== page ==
[extropy-chat] Books: Harris; Religion and Reason

Russell Wallace russell.wallace at gmail.com
Thu Jan 12 03:11:52 UTC 2006

On 1/12/06, Jef Allbright <jef at jefallbright.net> wrote:
> When Robert has proposed destroying some portion of that which he very
> publicly and very obviously values, he was trying to promote
> intelligent debate about a certain class of decision-making that is
> very difficult for many people to even consider, let alone decide.
> Sometimes a military leader is faced with the difficult choice of
> sacrificing some of his troops in order to save the rest.  Sometimes
> an individual will sacrifice himself to allow others to survive in an
> overloaded lifeboat.  Sometimes a surgeon will advise a patient to
> undergo radical amputation in order to have a chance at life.
> Sometimes a politician will risk loss of popularity in order to
> contribute to a greater good.
> And too often people recoil in moral repugnance for lack of seeing the
> bigger picture.

Thinking a bit more about it, I suppose in a sense I didn't really answer
this. I'll try for a more complete answer.

Eliezer makes a useful distinction between, as he uses the terms, "morals"
(utilitarian analysis of what is good, what ends we aim for) and "ethics"
(restrictions on what means we should employ for some end even when we think
the overall result will be good); I think this is a useful distinction, and
I will use this terminology here.

For example, I think child welfare is infinitely more morally important than
animal welfare; so if I have a choice between donating money to an animal
welfare charity and a child welfare charity, I'll choose the latter, no
problem. But suppose I have the opportunity to steal money from the former
to give it to the latter? This would be _moral_ (achieving a good end) but
my _ethics_ prohibit me from doing it. One need not regard this as an
ultimate condition; one could hold the view that a god would have no need
for ethics; the fact that we humans are fallible suffices to make it
appropriate to be cautious when considering whether the end justifies the

Now, along with (as far as I recall) everyone else, I rejected Robert's
proposal on _ethical_ grounds. But his proposal was a utilitarian one - it
was claimed to be _morally_ right - something that would lead to the
smallest amount of harm in the long run; and you have a valid point when you
say that we should also be willing to discuss unpleasant ideas in moral
terms. (If we decide something is morally right, whether it's ethically
permissible would be a separate discussion.) So I'm going to answer it in
moral terms.

Today we have a hard won world order - not by world government, thank God,
but by consensus, at least among all civilized countries and most of the not
so civilized ones - that the slaughter of populations is not permissible. It
wasn't always that way. Last century, the Germans set up death camps and
killed millions of Russian civilians; the Russians retaliated in kind. The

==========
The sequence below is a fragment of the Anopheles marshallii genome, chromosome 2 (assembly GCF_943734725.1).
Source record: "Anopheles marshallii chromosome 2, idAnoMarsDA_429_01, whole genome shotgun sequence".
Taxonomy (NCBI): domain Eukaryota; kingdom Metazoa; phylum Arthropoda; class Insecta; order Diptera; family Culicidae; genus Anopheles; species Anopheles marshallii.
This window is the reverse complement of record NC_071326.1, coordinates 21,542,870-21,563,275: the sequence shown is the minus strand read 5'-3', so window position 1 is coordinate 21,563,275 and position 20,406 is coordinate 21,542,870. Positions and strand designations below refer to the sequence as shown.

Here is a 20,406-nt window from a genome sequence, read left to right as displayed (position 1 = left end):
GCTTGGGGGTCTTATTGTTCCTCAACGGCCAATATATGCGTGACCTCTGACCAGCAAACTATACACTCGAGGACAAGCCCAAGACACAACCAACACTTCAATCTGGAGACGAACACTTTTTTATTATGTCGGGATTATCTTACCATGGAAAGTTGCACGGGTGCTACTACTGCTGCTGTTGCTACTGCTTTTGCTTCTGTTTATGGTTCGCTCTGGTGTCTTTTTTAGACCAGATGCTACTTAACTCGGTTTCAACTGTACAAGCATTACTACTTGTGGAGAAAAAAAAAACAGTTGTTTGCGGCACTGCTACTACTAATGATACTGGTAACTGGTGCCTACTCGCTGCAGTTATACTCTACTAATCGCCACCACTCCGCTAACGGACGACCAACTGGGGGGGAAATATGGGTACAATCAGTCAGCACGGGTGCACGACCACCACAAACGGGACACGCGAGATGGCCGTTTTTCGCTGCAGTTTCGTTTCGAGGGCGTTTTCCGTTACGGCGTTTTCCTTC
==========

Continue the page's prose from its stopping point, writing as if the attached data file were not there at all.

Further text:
Japanese army went on genocidal killing sprees wherever they set foot; the
Americans carpet-bombed Japanese cities. I'm not blaming the Allies for
their actions under the circumstances, but I think it's a good thing we
managed to get to a point where that sort of thing is no longer considered
business as usual; we paid a bloody high price to climb out of that pit, and
we should think long and hard before stepping back into it.

My Visualization of the Cosmic All isn't clear enough to predict exactly
what would happen if Robert's proposal were followed, but here's what I
think would happen:

While I can't speak for Muslim governments, I suspect that as far as most of
them are concerned, we in the West aren't their favorite people; I imagine
they think we're decadent and godless, and it's not like there isn't truth
in that. But most of them recognize that as a matter of ethics and practical
reality, it's best to deal in a civilized fashion even with people you're
not wildly fond of on an emotional level. They recognize that there is a
line, and mad dogs like al-Qaida have crossed it. So Colonel Gaddafi buries
the hatchet with the West, and the Pakistanis help hunt down terrorists in
the mountains.

If we start pre-emptively dropping hydrogen bombs on a bunch of Muslim
cities, that hard-won order will be gone. We'll be back to a world where the
meanest killers come out on top. The first wave of nuclear explosions won't
be the end of the bloodshed, it'll be the start of it. Yes, the West could
win a global conflict as far as military strength goes, but at what cost?
Not just external, but internal. Remember the original proposal was the
elimination of all "faith-based thinkers". Should the Americans nuke Alabama
to get rid of their faith-based fifth column? Should the Alabamans march
west to slay the godless Californians in a pre-emptive strike? Actions have
echoes; I'm reminded of the time some Latin American governments started
talking about the First World banks "forgiving" their national debts (i.e.
defaulting); it stopped when their own citizens started writing to the
taxman, "Well our government is talking about forgiveness of all those
billions so I've a little debt here you can forgive". None of this is proof,
of course, but I think it at the very least casts grave doubt on the claim
that the original proposal would be beneficial in the long run. (And after
all, doubt is a reason for having ethics rather than just utilitarian

Normally I wouldn't bother replying at all to proposals that nobody agrees
with - there's no need. But I think the challenge to think rationally about
unpleasant ideas is a fair one, and perhaps answering it in this case has
been a useful exercise; there might be a need to do it in the future in some
less clear-cut case.

- Russell
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